In this case report, the patient had a myth that the deposition was related to some other lesion and also was hesitant to meet the dentist until he felt difficulty in closing his mouth. The unusual amount of formation of calculus seen in this patient goes well beyond the classification of heavy calculus formation as reported by Mandel.[5] The deposition near the floor of the mouth supports the fact that saliva from submandibular gland shall have provided the inorganic content for calculus formation. Hence, the presence of calculus in this site correlates with McGaughey et al., who proposed that calcium and potassium formation in calculus is due to the protein bond in saliva.[6] However, in this case report, the partially erupted tooth, which was embedded in the retromolar area, provided a nidus for the formation of dental plaque, because of difficulty in tooth brushing, leading to continuous deposition of plaque and mineralization leading to the formation of calculus as there is a constant supply of saliva.[7]

The mass formation can be because of partially erupted 38 and also due to the absence of opposing teeth (27, 28) and also the adjoining tooth (37). Further, there are missing teeth 37 and 27 which was not prosthetically replaced may have led the patient not to utilize the left side ultimately leading to the formation of such a large mass of calculus without any hindrances. Presence of large chunk of calculus made the patient, further difficulty in cleansing the area and thereby leading to formation of calculus to the present size. Moreover, tooth eruption is hampered by various reasons such as cyst, thickened bone, thickened gingiva, and supernumerary teeth, but calculus has not been mentioned in the literature.[8] The presence of large hard mass of calculus could have been a confounding factor along with mesial drift of 28, due to missing 27 and also leading to incomplete eruption, which has not been reported so far in literature.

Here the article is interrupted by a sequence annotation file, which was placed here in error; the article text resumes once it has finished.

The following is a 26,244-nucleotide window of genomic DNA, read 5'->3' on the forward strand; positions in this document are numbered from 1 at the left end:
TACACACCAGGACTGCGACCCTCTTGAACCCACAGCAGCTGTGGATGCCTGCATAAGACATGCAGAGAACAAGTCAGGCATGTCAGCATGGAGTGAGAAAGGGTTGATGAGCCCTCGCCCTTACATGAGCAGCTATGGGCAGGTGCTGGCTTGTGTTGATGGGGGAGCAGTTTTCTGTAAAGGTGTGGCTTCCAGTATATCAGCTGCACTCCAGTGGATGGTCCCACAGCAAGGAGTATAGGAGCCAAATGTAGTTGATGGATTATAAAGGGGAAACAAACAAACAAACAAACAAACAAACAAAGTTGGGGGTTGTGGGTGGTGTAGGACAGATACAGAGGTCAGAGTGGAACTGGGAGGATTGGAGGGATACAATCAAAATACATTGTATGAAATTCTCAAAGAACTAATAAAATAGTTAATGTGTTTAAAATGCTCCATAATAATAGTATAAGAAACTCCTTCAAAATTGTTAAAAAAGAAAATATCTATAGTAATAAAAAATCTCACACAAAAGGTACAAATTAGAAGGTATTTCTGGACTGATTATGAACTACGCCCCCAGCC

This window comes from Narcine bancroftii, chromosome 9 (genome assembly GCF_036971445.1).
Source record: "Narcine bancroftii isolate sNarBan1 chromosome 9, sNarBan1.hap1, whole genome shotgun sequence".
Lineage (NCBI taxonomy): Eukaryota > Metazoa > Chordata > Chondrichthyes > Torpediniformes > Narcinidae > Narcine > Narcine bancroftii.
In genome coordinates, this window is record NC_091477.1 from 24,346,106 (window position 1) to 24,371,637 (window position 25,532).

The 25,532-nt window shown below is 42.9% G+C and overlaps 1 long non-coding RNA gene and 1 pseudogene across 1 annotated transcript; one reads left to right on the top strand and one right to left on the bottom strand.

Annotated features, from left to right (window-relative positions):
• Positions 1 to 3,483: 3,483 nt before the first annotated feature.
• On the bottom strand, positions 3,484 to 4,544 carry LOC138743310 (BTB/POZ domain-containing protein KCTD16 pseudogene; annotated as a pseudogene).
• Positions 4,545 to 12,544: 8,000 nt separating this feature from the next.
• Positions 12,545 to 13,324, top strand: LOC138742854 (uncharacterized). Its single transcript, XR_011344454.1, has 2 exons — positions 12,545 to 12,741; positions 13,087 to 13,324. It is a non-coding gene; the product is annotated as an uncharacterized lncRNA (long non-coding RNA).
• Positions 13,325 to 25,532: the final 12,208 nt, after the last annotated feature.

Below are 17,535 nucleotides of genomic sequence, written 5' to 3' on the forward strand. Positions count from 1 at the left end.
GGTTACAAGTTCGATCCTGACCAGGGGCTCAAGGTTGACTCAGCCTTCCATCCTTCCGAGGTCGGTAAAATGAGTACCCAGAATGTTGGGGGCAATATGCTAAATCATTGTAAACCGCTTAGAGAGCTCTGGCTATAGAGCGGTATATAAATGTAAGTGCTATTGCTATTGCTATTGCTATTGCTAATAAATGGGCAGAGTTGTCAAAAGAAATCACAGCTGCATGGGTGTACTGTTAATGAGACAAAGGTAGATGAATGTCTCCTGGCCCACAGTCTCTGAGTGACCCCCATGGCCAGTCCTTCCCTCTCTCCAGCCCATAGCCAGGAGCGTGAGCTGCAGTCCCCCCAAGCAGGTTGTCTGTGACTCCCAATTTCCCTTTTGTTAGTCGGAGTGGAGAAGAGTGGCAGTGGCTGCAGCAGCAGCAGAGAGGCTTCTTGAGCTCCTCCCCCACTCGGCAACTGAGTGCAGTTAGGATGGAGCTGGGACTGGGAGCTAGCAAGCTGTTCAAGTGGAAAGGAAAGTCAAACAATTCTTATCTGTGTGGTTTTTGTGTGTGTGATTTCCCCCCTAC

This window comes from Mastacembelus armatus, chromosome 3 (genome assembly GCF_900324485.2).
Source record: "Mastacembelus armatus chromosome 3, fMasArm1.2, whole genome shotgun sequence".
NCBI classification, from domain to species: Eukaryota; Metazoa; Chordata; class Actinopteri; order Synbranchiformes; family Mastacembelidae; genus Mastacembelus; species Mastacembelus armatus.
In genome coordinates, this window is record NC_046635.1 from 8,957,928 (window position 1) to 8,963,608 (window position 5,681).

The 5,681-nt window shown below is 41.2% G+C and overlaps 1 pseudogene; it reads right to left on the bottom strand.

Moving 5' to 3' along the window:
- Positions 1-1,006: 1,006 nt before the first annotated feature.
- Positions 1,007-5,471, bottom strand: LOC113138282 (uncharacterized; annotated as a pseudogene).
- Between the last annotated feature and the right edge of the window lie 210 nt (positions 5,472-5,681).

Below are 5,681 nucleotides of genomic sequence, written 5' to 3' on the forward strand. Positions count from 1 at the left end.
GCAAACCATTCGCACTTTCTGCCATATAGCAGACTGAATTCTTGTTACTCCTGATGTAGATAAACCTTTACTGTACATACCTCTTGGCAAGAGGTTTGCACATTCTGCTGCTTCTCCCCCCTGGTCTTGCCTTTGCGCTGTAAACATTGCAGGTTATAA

Schroeder in his classic in vitro studies showed biochemical evidence of the presence of calcium and phosphates in the calculus specimen he examined. Saliva has been the source of the inorganic content and also upon biochemical analysis of saliva revealed more concentration of inorganic content such as calcium, phosphates, and oxylates which are more suggestive of calculus (Moskow). Saliva is the source for mineralization of supragingival calculus. It has been shown that the level of calcium in calculus is 20% more than in the saliva In this case report, when the hard mass which is present supragingivally, when analyzed biochemically it was found out that there was the presence of higher concentrations of calcium and phosphates which correlates well with the studies of Schroeder [9] and Hidaka et al.[10]

With the availability of state-of-the-art dental care and more effective oral hygiene practices along with personal pride, the report of calculus deposition in such grandeur is rarely seen nowadays. This case report is one of the rarest and unusual presentations especially in the retromolar area along with an embedded molar tooth which led to the deposition of calculus, which is normally seen in natural teeth positions. Moreover, the size of the calculus is the largest to best of our knowledge as reported in the literature so far.